Homeless San Jose Students Have Access to Emergency Beds


Students at San Jose State University say the school does not provide emergency housing for those in need.

The university agreed this week to indefinitely extend its one-semester, 12-bed emergency program, but students say they need to make an effort to receive services.

“Requiring students to take out loans makes it impossible to get an emergency bed,” Lana Gomez, president of the Student Homeless Alliance, told a campus press conference on Wednesday.

Gomez says the school told him to maximize his loans in order to receive emergency housing, which is why only one bed was used this semester with more than 100 students requesting housing. She said the university must end this policy.

She said the university had agreed to give students 48 hours of emergency accommodation before asking them to maximize their loans, but believes that is not enough.

In 2021, there were at least 4,000 homeless students, or about 11% of the student body, said Scott Myers-Lipton, a professor at SJSU.

“We have to do it right for these students,” he told the San José Spotlight.

Members of the SJSU Student Homeless Alliance advocated for emergency beds for students in need. Photo by Lorraine Gabbert.

Students can request a bed through SJSU Cares, a program dedicated to helping students meet basic needs. The Student Homeless Alliance has fought for years for beds to be provided for homeless students.

University spokesman Kenneth Mashinchi said the SJSU does not require students to take out a loan to receive short-term emergency housing.

“If students need a long-term housing solution, our SJSU Cares Case Managers work with the student to develop an action plan to ensure that an education funding plan is in place. up, ”he told the San José Spotlight. “In some cases, this may include the common practice of taking out loans to pay for expenses, such as housing, that are part of the college’s investment.”

SJSU Cares, which provides resources and services to students facing a financial crisis, received 184 requests for assistance in 2020-2021 and 156 requests this fall, including 103 for housing and resources for the homeless. Mashinchi said that between July and September, the university provided 85 days of temporary emergency housing: 60 through university housing services and 25 using a hotel voucher program.

According to a 2020 agreement between the university and the Student Homeless Alliance, all students who request a bed are supposed to receive one.

“You can’t do that with the existing student loan policy,” Gomez said, adding that three women told him they were at risk of dropping out because of it.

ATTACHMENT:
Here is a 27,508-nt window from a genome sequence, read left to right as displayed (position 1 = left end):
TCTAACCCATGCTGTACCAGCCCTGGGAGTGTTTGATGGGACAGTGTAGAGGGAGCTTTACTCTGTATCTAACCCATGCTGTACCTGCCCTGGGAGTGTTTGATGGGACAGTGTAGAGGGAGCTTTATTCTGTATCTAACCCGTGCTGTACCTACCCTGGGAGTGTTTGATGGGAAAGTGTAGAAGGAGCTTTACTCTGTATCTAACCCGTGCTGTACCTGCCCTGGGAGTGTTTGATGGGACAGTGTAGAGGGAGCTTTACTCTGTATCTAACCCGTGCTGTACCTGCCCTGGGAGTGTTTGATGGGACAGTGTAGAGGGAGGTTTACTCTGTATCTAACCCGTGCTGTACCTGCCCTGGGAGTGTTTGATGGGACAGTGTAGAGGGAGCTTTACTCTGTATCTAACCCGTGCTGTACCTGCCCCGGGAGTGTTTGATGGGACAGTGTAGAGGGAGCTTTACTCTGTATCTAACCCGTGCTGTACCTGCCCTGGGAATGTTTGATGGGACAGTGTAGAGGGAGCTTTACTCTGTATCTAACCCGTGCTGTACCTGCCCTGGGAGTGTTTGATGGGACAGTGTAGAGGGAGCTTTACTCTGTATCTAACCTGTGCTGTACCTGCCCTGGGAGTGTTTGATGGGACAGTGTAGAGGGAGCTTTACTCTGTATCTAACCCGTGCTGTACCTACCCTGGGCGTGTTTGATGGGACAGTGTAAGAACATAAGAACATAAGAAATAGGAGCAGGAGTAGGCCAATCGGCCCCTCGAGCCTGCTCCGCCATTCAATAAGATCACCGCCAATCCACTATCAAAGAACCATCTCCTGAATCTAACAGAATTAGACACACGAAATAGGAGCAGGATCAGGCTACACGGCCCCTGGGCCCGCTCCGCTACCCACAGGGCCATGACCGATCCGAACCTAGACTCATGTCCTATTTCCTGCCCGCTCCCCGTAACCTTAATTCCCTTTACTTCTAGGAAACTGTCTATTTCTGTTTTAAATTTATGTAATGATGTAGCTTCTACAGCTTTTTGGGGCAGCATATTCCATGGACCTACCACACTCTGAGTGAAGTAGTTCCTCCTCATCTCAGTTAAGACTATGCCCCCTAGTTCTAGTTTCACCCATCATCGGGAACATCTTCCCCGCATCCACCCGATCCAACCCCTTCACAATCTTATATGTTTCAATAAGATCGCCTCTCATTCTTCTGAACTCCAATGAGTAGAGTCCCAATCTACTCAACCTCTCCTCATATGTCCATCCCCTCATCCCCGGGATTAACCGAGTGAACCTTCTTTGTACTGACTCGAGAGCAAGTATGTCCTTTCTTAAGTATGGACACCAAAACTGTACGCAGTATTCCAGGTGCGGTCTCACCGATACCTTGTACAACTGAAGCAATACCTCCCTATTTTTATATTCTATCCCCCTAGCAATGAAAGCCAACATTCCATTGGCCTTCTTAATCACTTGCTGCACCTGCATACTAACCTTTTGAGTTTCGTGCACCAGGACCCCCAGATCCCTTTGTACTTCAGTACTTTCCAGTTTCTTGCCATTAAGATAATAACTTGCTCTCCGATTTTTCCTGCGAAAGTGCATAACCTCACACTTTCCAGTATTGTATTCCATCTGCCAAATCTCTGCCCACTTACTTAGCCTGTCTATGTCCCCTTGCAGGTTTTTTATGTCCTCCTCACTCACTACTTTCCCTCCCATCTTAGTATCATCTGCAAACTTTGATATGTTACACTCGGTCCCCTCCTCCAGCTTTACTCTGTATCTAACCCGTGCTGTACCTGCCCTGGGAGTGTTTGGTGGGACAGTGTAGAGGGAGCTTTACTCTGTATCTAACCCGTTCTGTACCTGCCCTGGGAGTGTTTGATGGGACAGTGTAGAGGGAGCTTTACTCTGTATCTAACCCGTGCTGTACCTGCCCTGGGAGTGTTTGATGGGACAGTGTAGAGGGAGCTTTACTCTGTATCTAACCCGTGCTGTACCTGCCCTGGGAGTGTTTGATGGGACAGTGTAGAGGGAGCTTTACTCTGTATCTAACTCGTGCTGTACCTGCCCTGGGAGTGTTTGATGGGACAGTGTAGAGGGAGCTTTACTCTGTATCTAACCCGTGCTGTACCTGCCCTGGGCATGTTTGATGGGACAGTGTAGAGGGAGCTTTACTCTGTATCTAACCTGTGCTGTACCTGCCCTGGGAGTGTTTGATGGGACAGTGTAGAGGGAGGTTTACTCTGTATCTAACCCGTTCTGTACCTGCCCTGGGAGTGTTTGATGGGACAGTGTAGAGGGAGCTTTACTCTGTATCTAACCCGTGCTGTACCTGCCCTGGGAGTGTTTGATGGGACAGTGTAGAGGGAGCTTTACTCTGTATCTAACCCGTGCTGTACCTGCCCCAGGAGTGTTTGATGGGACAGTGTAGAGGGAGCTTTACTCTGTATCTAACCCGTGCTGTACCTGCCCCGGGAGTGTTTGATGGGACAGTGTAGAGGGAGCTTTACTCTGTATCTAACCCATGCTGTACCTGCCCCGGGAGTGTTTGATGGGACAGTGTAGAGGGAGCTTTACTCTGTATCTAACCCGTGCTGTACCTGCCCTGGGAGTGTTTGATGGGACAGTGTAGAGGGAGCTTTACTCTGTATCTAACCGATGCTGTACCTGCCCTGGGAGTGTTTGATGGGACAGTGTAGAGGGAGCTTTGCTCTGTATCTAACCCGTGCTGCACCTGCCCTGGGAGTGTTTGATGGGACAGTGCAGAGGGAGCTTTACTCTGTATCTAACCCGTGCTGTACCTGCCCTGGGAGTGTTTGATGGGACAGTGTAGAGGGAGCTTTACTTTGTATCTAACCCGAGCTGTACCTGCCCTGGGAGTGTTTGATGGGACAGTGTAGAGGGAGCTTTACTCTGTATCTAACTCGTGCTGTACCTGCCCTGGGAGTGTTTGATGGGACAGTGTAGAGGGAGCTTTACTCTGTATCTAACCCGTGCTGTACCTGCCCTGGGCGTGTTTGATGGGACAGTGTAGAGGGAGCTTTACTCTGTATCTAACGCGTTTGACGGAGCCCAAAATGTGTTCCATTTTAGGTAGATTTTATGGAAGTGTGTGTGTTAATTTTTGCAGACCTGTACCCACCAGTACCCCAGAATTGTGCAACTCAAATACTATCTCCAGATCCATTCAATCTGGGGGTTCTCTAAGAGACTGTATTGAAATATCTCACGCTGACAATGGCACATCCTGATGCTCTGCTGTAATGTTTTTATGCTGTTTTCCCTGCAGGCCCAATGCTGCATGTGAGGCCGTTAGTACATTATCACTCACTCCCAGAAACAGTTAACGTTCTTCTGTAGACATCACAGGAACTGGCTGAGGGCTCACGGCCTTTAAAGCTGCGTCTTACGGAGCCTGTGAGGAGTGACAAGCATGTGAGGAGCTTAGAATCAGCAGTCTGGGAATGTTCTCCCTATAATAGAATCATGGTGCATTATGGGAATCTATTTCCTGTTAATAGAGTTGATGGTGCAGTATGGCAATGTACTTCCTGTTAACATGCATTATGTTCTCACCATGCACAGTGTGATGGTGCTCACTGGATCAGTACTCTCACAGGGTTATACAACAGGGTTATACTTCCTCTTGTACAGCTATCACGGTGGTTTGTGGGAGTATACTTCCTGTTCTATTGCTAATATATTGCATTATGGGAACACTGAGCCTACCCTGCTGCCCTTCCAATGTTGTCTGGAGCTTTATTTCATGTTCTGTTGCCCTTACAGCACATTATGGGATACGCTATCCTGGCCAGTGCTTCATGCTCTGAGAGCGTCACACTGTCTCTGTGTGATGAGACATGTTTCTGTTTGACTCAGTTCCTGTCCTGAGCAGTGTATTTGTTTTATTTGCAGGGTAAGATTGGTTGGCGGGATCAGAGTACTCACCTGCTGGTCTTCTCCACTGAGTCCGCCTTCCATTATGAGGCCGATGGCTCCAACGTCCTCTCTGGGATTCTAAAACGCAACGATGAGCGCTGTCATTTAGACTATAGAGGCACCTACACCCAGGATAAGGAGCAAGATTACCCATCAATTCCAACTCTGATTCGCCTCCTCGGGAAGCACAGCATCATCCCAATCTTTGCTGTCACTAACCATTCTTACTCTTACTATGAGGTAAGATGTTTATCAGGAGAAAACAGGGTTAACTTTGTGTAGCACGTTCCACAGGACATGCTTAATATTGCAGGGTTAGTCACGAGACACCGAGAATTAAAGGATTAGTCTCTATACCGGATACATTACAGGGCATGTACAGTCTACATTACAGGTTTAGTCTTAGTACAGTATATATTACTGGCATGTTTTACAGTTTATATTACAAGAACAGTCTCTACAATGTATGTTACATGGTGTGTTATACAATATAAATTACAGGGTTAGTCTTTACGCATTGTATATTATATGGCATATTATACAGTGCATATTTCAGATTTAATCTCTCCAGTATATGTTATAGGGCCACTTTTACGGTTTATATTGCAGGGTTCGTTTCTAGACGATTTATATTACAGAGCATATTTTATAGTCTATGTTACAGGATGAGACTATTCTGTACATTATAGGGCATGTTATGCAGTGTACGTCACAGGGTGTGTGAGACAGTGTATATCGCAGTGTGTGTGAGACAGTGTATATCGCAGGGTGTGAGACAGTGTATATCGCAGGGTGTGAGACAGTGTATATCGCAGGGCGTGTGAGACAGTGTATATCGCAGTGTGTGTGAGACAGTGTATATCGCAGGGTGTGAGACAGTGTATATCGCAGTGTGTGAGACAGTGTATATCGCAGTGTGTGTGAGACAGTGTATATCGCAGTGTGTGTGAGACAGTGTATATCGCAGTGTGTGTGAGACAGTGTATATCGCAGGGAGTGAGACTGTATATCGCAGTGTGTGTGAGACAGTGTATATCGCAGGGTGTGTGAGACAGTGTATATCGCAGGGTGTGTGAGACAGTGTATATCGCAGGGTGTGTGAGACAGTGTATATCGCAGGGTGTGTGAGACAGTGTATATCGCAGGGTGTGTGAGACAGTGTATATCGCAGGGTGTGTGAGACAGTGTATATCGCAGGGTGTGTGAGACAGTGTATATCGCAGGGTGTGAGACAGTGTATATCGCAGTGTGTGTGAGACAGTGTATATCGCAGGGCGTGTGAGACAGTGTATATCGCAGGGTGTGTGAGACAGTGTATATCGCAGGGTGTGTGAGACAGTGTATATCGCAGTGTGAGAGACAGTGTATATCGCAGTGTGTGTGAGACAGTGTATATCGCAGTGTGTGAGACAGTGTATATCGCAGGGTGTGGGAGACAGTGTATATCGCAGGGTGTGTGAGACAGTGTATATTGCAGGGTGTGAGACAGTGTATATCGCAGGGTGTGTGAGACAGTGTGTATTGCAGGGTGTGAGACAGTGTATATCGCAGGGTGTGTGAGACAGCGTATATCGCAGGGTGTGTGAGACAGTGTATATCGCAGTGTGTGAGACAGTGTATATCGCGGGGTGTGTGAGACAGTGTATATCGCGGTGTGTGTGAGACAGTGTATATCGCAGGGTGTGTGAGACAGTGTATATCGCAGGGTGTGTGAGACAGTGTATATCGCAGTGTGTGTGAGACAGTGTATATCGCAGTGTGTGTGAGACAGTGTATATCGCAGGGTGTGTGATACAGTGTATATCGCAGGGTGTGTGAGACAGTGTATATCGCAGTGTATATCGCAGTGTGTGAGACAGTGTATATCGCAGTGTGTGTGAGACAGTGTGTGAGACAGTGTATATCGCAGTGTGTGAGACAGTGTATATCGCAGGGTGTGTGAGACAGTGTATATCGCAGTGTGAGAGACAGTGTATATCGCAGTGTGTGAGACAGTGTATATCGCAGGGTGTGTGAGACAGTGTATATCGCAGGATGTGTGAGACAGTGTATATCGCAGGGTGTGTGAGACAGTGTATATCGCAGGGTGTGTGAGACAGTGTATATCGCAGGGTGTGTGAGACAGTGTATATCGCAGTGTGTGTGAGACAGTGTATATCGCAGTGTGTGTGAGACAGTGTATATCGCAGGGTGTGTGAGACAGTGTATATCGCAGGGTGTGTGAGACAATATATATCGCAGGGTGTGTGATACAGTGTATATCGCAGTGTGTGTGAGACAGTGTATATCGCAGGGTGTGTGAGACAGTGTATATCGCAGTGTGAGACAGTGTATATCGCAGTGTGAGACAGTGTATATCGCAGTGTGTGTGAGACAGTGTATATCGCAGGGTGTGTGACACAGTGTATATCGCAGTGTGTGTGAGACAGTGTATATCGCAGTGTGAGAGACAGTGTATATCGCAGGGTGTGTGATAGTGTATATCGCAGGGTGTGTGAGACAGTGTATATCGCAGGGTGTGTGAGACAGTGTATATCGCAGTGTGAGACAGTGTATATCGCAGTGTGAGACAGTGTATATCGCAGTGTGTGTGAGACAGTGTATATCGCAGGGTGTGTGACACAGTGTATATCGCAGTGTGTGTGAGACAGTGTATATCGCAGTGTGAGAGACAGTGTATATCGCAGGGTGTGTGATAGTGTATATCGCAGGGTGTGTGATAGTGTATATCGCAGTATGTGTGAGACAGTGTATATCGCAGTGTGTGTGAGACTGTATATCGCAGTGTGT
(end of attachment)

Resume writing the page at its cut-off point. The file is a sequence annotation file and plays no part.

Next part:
Sparky Harlan, CEO of the Bill Wilson Center, said the university is trying to trick the public into believing it doesn’t have homeless students. Photo by Lorraine Gabbert.

Citizenship issues make it even more difficult for students seeking help. Student Sammi Shinagawa said this should not be required of students looking for safe places to sleep.

“The basic needs of the student body should come first,” she said. “Instead of broken promises, we want to see actions towards change, firm dates, open communication with our students, and efforts to help the struggling population of precarious housing in the ever-growing San Jose state. to grow. “

The Student Homeless Alliance is also calling for a complete restructuring of the SJSU Cares advisory board, exit interviews showing why students were denied services, a new SJSU Cares website and a mobile app.

“If we had an exit interview, we could understand why over 100 students have applied for accommodation at SJSU Cares so far this semester, but only one bed has been used,” Shinagawa said. “We have no idea why students are deprived of their basic needs or if they are getting the help they need… or how effective our efforts have been. “

The alliance previously demanded 10 secure overnight parking spaces and grants for emergency housing students. A 2019 San José Spotlight report found that the university only offered emergency housing to six students.

Sparky Harlan, CEO of the Bill Wilson Center, said California requires housing first for any facility receiving state funding, but the university does not.

“An emergency shelter should be full,” she said. “What’s the point of keeping your center empty?” To make the homeless disappear. This university is trying to tell you that they don’t have homeless students.

Harlan said asking homeless students to maximize their loans means they are racking up debt and are still homeless.

“We have seen more homeless graduates who have maximized loans here than any other school,” she said. “You cannot demand homeless loans. “

Contact Lorraine Gabbert at [email protected]

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